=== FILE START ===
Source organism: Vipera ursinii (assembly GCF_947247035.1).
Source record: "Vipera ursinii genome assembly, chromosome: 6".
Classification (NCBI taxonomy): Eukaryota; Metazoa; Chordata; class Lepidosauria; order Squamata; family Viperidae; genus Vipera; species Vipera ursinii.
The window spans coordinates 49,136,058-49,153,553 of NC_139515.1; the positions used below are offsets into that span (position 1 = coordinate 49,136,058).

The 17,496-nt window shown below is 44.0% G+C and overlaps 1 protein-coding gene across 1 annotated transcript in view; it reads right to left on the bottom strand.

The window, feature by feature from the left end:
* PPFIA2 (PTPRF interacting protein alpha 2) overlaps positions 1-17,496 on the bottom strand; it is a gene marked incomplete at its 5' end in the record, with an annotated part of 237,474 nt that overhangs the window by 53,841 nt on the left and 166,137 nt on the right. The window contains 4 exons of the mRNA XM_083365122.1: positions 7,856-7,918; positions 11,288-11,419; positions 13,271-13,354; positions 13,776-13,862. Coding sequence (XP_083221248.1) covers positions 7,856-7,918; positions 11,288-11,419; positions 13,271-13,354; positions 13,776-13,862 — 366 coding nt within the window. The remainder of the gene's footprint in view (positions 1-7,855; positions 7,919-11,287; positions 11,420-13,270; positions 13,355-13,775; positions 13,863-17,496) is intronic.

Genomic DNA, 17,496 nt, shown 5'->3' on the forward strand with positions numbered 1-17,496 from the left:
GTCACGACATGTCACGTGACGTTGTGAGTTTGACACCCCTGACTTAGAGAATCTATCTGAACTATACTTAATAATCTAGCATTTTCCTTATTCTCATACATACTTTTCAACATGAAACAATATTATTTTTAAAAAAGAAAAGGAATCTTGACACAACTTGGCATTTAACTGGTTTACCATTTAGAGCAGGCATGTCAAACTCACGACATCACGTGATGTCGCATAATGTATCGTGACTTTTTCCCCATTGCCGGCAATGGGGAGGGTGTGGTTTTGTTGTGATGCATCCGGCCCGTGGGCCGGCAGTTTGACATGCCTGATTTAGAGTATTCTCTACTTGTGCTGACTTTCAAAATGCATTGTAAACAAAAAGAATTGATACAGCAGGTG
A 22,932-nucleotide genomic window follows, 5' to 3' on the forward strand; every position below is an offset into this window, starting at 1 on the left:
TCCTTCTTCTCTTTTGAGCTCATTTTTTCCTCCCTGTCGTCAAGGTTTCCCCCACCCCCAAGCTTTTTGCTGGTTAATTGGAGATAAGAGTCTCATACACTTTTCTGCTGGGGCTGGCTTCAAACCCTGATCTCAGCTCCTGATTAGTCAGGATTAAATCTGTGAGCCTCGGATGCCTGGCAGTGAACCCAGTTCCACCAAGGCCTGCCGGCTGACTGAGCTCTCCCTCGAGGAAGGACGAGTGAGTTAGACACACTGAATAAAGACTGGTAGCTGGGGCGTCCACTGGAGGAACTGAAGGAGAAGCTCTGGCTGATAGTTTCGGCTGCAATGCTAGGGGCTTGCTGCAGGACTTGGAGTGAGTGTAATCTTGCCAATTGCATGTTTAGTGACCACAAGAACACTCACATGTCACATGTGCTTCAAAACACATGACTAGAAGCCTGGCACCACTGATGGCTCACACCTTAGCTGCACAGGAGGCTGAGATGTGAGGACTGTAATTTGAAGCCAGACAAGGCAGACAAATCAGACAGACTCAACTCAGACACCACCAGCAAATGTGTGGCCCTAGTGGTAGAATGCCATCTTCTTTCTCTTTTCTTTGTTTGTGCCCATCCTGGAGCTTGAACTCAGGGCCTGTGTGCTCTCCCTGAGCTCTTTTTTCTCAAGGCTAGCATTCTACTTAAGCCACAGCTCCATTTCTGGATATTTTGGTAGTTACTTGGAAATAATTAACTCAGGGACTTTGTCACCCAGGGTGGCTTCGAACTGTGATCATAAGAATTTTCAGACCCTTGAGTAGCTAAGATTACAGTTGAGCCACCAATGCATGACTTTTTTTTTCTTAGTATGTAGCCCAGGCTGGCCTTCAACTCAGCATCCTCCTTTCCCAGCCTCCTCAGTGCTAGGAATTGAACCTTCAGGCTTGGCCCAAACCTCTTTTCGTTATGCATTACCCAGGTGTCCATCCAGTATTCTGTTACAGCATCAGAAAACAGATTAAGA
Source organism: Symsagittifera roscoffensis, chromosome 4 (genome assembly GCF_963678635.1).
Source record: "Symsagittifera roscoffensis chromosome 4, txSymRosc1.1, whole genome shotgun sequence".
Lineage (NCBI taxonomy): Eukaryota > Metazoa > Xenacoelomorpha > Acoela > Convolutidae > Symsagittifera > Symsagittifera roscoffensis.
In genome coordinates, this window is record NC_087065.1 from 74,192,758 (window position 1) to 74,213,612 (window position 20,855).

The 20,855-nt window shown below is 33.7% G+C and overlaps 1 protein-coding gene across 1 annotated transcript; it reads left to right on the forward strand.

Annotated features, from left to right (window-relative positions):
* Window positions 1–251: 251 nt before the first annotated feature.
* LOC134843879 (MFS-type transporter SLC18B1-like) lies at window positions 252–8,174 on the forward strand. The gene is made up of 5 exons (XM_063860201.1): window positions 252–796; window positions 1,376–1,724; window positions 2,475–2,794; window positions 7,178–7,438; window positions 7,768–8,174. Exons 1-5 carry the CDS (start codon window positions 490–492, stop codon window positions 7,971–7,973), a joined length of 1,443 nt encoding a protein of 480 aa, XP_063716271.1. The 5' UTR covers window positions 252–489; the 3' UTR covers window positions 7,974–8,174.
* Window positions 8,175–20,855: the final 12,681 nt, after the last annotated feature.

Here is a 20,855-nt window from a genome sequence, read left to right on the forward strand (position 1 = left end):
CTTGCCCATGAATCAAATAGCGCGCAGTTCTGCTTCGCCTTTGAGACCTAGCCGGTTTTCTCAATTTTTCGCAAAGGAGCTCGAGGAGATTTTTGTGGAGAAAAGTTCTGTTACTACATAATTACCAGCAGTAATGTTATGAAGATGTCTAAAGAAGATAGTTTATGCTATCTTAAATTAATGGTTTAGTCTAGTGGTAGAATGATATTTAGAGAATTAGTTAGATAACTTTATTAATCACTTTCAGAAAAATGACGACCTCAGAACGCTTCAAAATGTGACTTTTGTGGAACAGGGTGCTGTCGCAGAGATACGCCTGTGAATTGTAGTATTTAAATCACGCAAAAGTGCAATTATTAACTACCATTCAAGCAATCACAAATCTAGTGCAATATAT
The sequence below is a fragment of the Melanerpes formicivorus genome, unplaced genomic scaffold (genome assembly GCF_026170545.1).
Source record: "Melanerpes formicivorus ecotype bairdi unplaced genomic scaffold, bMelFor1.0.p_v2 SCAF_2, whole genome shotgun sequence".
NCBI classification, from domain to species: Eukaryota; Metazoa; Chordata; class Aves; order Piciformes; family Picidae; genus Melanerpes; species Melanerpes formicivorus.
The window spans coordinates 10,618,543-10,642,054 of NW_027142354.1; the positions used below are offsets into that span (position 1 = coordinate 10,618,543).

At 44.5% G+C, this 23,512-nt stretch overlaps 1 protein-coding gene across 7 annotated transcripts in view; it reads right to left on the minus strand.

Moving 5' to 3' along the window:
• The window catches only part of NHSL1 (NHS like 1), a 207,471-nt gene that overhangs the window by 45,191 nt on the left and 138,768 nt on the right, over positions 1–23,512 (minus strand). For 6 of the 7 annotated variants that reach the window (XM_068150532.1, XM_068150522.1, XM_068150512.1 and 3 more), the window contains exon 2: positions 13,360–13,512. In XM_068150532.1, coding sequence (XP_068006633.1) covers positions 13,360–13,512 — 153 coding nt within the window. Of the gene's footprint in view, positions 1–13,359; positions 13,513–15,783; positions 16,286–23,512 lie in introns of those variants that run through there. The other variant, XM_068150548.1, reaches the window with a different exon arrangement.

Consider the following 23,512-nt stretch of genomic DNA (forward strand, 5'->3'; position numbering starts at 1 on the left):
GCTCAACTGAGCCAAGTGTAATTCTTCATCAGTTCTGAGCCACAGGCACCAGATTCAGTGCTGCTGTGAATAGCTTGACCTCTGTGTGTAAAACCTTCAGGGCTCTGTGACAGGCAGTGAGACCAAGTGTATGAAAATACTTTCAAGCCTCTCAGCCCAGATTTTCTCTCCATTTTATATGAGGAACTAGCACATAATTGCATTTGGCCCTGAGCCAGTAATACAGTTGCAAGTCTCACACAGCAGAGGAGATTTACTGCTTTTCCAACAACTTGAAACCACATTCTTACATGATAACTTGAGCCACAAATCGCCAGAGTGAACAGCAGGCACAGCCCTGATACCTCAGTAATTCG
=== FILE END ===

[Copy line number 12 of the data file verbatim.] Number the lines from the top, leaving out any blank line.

Source organism: Symsagittifera roscoffensis, chromosome 4 (genome assembly GCF_963678635.1).